It may still be winter for some parts of the world, but that doesn’t mean beach season is over! For those living in warm locales or those who may be headed south for a tropical holiday getaway, sunscreen is always a must. And fortunately saving your skin no longer comes at a price for the marine environment. Marine safe sunscreen options are becoming readily available and are an important consideration of your sun-protection regiment.
It’s easy to apply sunscreen without a second thought as to where it goes when it eventually comes off your skin. And it’s equally easy to think, “it’s just a little bit of sunscreen in a big body of water, there’s no way this little bit of sunscreen is going to do any damage,” but that couldn’t be farther from the truth. Typical sunscreen contains four ingredients (oxybenzone, octinoxate, octocrylene, and parabens) that can do severe damage to coral organisms at just 2 ppm (parts per million.) This means that as little as one drop of sunscreen into a body of water as large as six Olympic swimming pools is enough to degrade these coral magnificent structures and begin the coral bleaching process (causing them to turn white and making them more subject to mortality.)
Coral reefs support more species than any other marine environment. It is estimated that up to 14,000 tons of sunscreen washes off of swimmers, snorkelers, and scuba divers every year. That is literal tons of sunscreen! Just a little sunscreen runoff equates to huge exposure to these delicate and important ecosystems. In a study by the University of Central Florida, researchers found the highest concentrations of oxybenzone (one of the fated four ingredients) were in coral reefs most popular with tourists. The same study found that oxybenzone not only kills coral, but causes DNA damage in adult coral and deforms the DNA in coral in the larval stage. This makes it unlikely that the coral will ever develop properly.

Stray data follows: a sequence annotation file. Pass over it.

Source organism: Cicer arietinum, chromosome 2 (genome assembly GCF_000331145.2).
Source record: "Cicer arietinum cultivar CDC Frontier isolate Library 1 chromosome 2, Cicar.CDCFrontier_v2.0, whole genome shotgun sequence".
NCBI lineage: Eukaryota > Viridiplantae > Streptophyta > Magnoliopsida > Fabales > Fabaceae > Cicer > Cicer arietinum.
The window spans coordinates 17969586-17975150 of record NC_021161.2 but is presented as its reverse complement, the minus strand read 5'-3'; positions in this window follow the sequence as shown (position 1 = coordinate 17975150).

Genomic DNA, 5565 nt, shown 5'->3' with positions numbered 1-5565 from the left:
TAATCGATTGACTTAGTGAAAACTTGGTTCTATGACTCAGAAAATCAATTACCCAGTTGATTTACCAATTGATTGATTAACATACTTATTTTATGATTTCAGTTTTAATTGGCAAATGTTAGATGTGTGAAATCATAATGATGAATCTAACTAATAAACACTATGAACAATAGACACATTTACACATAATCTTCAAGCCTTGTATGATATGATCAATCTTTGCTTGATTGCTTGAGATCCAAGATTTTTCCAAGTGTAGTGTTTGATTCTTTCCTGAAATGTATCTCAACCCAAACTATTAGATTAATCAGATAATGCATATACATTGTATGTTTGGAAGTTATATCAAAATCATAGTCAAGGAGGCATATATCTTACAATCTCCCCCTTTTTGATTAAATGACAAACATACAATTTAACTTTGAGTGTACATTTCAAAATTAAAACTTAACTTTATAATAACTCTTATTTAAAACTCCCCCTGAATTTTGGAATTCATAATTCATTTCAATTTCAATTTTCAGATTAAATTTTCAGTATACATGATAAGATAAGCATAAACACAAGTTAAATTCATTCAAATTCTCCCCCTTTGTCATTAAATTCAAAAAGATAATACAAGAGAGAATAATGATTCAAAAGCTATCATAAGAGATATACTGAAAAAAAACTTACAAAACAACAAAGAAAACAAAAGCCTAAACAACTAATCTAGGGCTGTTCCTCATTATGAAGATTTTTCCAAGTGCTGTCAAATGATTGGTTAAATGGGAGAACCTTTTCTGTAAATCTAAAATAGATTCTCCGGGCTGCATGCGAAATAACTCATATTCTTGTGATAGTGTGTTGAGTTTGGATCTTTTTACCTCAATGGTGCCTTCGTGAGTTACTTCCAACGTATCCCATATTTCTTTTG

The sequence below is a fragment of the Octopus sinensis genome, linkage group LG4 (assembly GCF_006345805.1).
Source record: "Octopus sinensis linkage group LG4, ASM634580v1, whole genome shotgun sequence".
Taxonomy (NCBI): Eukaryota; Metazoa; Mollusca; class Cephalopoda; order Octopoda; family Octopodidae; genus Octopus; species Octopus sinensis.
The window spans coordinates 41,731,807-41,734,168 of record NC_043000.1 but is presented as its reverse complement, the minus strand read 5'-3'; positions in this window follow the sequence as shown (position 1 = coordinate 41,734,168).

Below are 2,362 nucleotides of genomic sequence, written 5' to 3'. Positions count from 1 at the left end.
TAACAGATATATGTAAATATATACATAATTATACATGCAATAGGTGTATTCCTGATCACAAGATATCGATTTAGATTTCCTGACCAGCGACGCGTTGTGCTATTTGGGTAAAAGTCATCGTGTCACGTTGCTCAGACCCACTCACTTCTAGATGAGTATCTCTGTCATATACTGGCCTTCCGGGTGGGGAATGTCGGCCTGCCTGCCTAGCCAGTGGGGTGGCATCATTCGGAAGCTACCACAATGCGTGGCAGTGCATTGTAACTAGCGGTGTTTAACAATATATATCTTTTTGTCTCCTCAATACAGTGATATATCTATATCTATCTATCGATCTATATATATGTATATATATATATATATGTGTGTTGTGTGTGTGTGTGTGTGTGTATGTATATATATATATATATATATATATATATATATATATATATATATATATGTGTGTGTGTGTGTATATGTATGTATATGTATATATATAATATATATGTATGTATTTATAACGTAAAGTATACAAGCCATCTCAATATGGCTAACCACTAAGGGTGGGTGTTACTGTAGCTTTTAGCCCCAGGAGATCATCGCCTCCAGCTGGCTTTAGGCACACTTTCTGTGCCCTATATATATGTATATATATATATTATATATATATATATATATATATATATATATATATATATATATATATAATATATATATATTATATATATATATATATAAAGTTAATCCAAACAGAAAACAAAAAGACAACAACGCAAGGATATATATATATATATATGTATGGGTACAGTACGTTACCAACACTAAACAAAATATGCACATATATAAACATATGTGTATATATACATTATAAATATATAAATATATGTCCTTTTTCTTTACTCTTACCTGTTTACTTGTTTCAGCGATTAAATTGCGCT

Given that coral reef ecosystems are home to over one million diverse aquatic species it is important we do everything we can to protect them. Making sure you use a marine safe sunscreen whenever you are swimming in the ocean is one way you can do your part. If you are interested in learning more things you can do to protect coral reefs check out this post on 7 things you can do (and not do) to protect coral reefs.
There is no reason to purchase reef harming and toxic sunblock when there are so many skin and environmentally friendly options on the market. The safest sunscreens for both yourself and the reefs use physical mineral sun protectors like zinc oxide and titanium dioxide, but you want to make sure they are used in non-nano sized form. Some examples of well rated coral-safe or marine-safe sunblock that have high quality and safe ingredients are sunscreens from Thinkbaby, Badger, and TruKid all which use non-nano zinc oxide as the active ingredient. Keep in mind people of all ages can use baby/kid sunblock and baby sunblocks are formulated with stricter safety standards. You are going to be getting the same amount of sun protection from a SPF 30 baby sunblock as you are from the adult version with the same SPF.
The Environmental Working Group reviews more than 1,400 sunscreen products and ranks them on a hazard scale of 0-10; 0-2 is low-hazard, 3-6 is moderate hazard and 7-10 is high hazard. You can review the complete list or check out your current sunscreen at http://www.ewg.org/sunscreen/.
Get out there and protect your skin without risking the reefs!
– Sarah Ferguson, blog contributor
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